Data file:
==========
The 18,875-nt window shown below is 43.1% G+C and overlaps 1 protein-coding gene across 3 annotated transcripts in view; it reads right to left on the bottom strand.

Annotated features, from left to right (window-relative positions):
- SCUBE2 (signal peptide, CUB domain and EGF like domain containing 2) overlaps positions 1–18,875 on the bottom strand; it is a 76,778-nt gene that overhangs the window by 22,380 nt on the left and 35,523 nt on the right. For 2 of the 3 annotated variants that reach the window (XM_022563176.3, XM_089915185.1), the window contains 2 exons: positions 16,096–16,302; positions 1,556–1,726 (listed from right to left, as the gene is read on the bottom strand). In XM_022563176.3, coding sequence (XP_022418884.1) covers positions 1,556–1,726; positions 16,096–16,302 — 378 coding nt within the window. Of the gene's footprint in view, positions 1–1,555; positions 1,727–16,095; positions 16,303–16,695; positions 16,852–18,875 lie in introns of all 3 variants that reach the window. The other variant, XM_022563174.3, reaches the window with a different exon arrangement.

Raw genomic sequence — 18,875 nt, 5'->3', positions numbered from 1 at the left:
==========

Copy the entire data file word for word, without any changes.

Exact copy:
The 18,875-nt window shown below is 43.1% G+C and overlaps 1 protein-coding gene across 3 annotated transcripts in view; it reads right to left on the bottom strand.

Annotated features, from left to right (window-relative positions):
- SCUBE2 (signal peptide, CUB domain and EGF like domain containing 2) overlaps positions 1–18,875 on the bottom strand; it is a 76,778-nt gene that overhangs the window by 22,380 nt on the left and 35,523 nt on the right. For 2 of the 3 annotated variants that reach the window (XM_022563176.3, XM_089915185.1), the window contains 2 exons: positions 16,096–16,302; positions 1,556–1,726 (listed from right to left, as the gene is read on the bottom strand). In XM_022563176.3, coding sequence (XP_022418884.1) covers positions 1,556–1,726; positions 16,096–16,302 — 378 coding nt within the window. Of the gene's footprint in view, positions 1–1,555; positions 1,727–16,095; positions 16,303–16,695; positions 16,852–18,875 lie in introns of all 3 variants that reach the window. The other variant, XM_022563174.3, reaches the window with a different exon arrangement.

Raw genomic sequence — 18,875 nt, 5'->3', positions numbered from 1 at the left: